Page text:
Thomson Airways' test biofuels flight has been blasted as a "hollow PR stunt" that paves the way for rainforest destruction, campaign group Friends of the Earth warned today after the company launched the first UK commercial flight run on biofuels.
had originally planned to launch a series of test flights
in July running on used cooking oil
, but the company was unable to source enough fuel in time and had to postpone. Friends of the Earth
says it would take the average person about a hundred years to save up enough chip fat to fly from Birmingham to Lanzarote on a one-way flight.
Thomson will now use include virgin plant oil from the US and babassu nuts from Brazil. Both are very short in supply, and the charity is concerned the company will use unsustainable alternatives when it launches daily biofuel flights next year.
Thomson's parent company TUI is already looking into soya and palm oil for its Thomson Airways fleet – and these are known drivers of rainforest deforestation.
Research has shown that biofuels from crops could be causing more climate-changing emissions than they save. Friends of the Earth is calling on the Government to halt airport expansion and develop greener alternatives to flying such as better rail services to replace short-haul flights.
Friends of the Earth's biofuels campaigner Kenneth Richter said: "Biofuels won't make flying any greener – their production is wrecking rainforests, pushing up food prices and causing yet more climate-changing emissions.
"It's not surprising Thomson couldn't find enough used cooking oil to fly to Lanzarote – it would take about a hundred years for each passenger to save up enough chip fat.
"The Government must curb future demand for flights by halting airport expansion, promoting video conferencing, and developing faster, better and affordable rail services."
And other aviation and biofuel campaigners have lined up to condemn today's flight.
Sarah Clayton from AirportWatch said: "Thomson Airways are using spurious claims about the merits of 'sustainable biofuels' to try and get the Government to grant yet more financial support and preferential treatment for the aviation
"There is nothing sustainable about competing with other biofuel markets for the obviously limited supplies of used cooking oil and tallow. This merely means that others, finding increased competition for supplies, will then simply use more palm and soya oil instead, thus causing more forests to be destroyed. And there is nothing sustainable about worsening existing land conflicts in Brazil so that companies like Thomson can keep expanding."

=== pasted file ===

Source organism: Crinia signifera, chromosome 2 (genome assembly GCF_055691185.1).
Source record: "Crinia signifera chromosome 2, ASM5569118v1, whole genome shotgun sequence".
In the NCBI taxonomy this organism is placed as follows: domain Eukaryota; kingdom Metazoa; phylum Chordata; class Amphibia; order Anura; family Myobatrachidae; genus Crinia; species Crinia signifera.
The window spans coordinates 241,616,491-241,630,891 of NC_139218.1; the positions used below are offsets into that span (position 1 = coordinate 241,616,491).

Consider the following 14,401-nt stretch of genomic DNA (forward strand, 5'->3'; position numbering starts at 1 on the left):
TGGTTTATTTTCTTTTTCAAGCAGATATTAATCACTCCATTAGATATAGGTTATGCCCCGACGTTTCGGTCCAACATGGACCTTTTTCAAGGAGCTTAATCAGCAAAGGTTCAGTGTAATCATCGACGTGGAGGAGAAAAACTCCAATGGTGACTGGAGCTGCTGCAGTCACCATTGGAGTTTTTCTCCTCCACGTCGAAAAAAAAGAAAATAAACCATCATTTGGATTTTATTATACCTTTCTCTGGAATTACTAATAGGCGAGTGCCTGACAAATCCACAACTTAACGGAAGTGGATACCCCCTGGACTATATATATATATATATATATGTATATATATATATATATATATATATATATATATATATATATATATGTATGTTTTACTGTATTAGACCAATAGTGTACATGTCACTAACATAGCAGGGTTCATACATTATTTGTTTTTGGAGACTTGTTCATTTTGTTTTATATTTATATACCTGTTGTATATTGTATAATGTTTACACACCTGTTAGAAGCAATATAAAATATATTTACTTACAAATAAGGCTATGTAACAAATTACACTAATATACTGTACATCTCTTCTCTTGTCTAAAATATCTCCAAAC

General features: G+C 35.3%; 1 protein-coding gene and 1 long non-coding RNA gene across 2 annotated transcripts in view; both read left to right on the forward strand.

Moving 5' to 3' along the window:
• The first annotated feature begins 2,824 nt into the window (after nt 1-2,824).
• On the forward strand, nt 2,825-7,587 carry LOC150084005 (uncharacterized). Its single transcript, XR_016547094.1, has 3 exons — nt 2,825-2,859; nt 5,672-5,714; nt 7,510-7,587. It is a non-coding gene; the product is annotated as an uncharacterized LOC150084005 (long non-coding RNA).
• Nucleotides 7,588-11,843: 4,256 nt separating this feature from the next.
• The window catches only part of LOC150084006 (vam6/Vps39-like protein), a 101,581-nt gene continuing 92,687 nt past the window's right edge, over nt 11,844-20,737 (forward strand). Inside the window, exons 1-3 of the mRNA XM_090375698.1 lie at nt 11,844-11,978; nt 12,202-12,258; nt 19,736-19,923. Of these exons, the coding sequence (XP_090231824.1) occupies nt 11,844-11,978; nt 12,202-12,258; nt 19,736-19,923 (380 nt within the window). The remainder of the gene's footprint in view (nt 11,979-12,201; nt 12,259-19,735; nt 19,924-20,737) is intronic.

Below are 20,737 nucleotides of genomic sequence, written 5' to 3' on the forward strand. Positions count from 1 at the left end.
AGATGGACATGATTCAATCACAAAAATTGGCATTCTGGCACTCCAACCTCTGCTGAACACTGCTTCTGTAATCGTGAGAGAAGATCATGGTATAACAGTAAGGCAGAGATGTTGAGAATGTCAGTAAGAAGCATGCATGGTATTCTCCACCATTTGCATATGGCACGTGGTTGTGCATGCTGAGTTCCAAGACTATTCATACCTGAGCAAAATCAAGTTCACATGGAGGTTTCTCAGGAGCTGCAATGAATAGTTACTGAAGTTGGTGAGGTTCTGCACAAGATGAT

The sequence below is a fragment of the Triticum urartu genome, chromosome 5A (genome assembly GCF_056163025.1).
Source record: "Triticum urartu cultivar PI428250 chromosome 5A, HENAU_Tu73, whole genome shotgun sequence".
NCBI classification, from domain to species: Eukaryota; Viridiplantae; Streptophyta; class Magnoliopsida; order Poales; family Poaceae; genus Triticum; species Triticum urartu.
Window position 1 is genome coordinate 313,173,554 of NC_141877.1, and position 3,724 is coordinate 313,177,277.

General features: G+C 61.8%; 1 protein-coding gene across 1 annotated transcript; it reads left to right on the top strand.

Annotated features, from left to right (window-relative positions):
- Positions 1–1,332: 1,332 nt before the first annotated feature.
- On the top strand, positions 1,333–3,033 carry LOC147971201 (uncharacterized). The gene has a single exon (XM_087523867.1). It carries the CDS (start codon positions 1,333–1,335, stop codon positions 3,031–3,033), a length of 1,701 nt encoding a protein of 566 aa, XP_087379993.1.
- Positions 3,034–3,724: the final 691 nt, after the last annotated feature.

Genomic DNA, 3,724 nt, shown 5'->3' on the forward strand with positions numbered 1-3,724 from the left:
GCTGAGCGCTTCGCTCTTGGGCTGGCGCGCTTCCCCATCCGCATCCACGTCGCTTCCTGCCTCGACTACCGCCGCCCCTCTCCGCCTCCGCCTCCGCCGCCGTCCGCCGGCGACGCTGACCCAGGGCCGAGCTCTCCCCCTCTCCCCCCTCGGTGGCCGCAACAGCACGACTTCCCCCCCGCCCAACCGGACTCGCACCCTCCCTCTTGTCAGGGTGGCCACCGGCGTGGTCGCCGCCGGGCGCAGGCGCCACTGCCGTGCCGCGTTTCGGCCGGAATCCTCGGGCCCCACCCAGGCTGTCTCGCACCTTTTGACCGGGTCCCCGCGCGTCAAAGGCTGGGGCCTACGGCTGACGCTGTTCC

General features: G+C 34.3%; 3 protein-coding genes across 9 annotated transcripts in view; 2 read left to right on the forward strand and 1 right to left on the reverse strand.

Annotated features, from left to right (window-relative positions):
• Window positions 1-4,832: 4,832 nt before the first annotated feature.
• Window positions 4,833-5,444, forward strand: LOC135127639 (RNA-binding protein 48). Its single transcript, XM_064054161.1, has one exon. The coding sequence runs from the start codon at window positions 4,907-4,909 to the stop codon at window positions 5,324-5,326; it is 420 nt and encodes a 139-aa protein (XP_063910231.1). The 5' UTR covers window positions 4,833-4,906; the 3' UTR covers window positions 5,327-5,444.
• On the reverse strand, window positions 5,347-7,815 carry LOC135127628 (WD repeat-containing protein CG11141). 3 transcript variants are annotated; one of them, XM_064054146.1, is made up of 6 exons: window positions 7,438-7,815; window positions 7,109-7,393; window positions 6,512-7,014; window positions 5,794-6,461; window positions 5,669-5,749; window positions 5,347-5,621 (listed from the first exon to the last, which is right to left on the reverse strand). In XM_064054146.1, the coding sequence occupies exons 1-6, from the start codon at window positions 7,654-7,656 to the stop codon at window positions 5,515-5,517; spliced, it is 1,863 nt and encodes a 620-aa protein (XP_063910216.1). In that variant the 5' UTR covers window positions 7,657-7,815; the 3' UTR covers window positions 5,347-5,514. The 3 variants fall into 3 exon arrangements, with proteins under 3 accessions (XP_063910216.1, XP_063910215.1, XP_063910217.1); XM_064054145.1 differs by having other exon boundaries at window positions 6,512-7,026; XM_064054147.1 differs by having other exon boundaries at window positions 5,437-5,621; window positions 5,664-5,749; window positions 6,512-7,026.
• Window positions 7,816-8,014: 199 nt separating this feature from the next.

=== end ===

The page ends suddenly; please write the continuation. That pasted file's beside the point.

Rob Palgrave from Biofuelwatch added: "The word 'sustainability' has been used by virtually every sector and every company investing in all types of biofuels, regardless of the effects on people, climate and the environment.
"Thomson Airways are pushing for more Government support for biofuel just weeks after a report published by the UN Food and Agriculture Organisation has confirmed the major role which biofuels are playing in food price rises and thus the growing number of people going hungry worldwide and called for an end to biofuel support across Europe and North America."
Chris Browne, Thomson Airways managing director, refused to be drawn into the controversy, and said: "This is a very exciting day for Thomson Airways and a further step in our commitment to invest in sustainable aviation biofuel.
"We firmly believe the adoption of sustainable biofuels by airlines will help achieve the Government’s carbon budget which commits the UK to reduce its carbon emissions by 50 per cent by 2025. Most strikingly, sustainable biofuel has the potential to reduce aviation emissions by up to 80 per cent in the long term."
The sustainable biofuel used by Thomson Airways is supplied by Dutch-based company SkyNRG, who is advised by an independent Sustainability Board consisting of two leading NGOs and a leading Government scientific institute. Platinum Fuels have been chosen as the fuel handler to fuel the aircraft.
Aviation Minister Theresa Villiers added: "I very much welcome Thomson Airways' announcement and wish them well with this project. The Government believes that sustainable biofuels have a role to play in efforts to tackle climate change, particularly in sectors where no other viable low carbon energy source has been identified – as is the case with aviation.
"We want aviation to flourish and grow but we have also been clear that the environmental impacts of flying must be addressed. I welcome the efforts being made by the UK aviation and aerospace industries to drive forward the technological change we need to tackle this challenge effectively."
Following the first UK commercial sustainable biofuels flight, there will then be a short gap before the daily operations start from early 2012 for approximately six weeks. Birmingham Airport is supporting the sustainable biofuel operation through the provision of a dedicated fuel truck, independent technical oversight and storage infrastructure.
As sustainable biofuels become more commercially viable, Thomson Airways plans to expand its use of sustainable biofuels across its fleet.
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